Plaintiffs presented an opposition to the above motion to dismiss and said motion was denied on May 30, 1953. A motion for reconsideration filed on July 3, 1953 was denied on July 15, 1953, and on August 4, 1953, defendant answered the complaint. Several pleadings were subsequently presented to the Court by the parties. Defendant filed no less than four (4) more Motions to Dismiss, on various and several grounds, alleged in the first motion and the additional ground of non-liability for being not the proper party. Trial was had and the parties presented their evidence, both testimonial and documentary after the reception and consideration of which the lower court rendered judgment, the pertinent portions of which read —

"x       x       x

"Pursuant to the evidence of the plaintiffs and not denied by the defendant, all of the foregoing plaintiffs that composed the crew of the vessels had argued ‘shipping articles’ before their departure for Hongkong in November, 1941. These ‘shipping articles’ by law and by custom constituted the employment contracts of the individual seaman with employer. They contained the terms and conditions agreed upon between them. These ‘Shipping Articles’ were not produced and presented in the evidence by the plaintiffs claiming that they had been destroyed or lost by the war. For non-presentation of these important documents, this Court is at a loss to determine the terms and conditions and who were the parties with certainty who had signed said maritime agreements. . . .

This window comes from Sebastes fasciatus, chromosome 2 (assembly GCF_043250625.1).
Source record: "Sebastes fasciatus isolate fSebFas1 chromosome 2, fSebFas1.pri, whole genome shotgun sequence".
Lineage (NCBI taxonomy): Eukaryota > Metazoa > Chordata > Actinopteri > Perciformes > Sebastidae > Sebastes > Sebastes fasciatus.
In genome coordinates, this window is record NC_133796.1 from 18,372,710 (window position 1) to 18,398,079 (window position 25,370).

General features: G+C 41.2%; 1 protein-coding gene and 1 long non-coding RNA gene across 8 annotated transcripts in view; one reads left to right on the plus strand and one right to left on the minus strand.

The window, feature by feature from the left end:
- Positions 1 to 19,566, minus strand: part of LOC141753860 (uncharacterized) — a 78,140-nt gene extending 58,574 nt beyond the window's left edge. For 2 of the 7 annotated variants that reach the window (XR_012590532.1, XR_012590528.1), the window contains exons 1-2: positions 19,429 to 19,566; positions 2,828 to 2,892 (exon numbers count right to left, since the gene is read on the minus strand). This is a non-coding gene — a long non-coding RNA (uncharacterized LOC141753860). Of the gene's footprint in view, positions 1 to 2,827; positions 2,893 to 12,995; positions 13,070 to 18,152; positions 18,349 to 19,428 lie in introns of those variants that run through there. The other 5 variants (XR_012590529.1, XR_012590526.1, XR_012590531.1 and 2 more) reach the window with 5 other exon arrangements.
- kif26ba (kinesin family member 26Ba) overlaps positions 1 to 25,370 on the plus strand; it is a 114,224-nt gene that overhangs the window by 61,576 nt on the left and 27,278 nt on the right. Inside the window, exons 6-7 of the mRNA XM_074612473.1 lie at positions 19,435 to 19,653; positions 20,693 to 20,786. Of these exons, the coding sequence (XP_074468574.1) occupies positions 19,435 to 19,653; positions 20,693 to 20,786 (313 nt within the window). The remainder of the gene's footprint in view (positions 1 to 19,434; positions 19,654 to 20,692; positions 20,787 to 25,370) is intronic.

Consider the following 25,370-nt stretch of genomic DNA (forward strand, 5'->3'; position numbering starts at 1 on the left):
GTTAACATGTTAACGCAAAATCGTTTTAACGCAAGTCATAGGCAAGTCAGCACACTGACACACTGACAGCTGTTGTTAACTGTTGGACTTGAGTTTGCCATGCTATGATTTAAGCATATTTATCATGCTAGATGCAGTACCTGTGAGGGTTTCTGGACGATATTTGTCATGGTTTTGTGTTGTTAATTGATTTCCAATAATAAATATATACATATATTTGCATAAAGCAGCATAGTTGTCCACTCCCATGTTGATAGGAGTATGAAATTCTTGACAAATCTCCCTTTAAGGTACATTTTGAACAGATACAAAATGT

"x       x       x

"It is to be noted in this connection that from the outset, defendant had consistently pleaded for the outright dismissal of this case with respect to plaintiffs Salvador Miranda, Florentino Domactoy, Hermogenes Camacho, Amado Villanueva, Maralitico Palomata, Juan Tupas, Pedro Bugallon, Gerardo Gaboy, Carmelo Alalin, Alfonso Pavila, Juan Mutia, Matias Marabe, Simon Largo, Epifanio Dumangas, Meliton Orias, Espiridion Cajilig, Ricardo Pador, Jose Monsalle, Apolonio Ondoy, for their claims for wages were only P2,000.00 and less than that amount on the ground of lack of jurisdiction on the part of this Court following the provisions of our present Judiciary Act, and the Honorable Judge Demetrio Encarnacion and subsequent rulings of this Court had denied the pleas of the defendant believing that their claim were based on a single written contract of ‘shipping articles’. After the complete presentation of the evidence of the plaintiffs, it became evident that each seaman before the start of the voyage had individually signed with alleged defendant the said contract of shipping articles’.

"x       x       x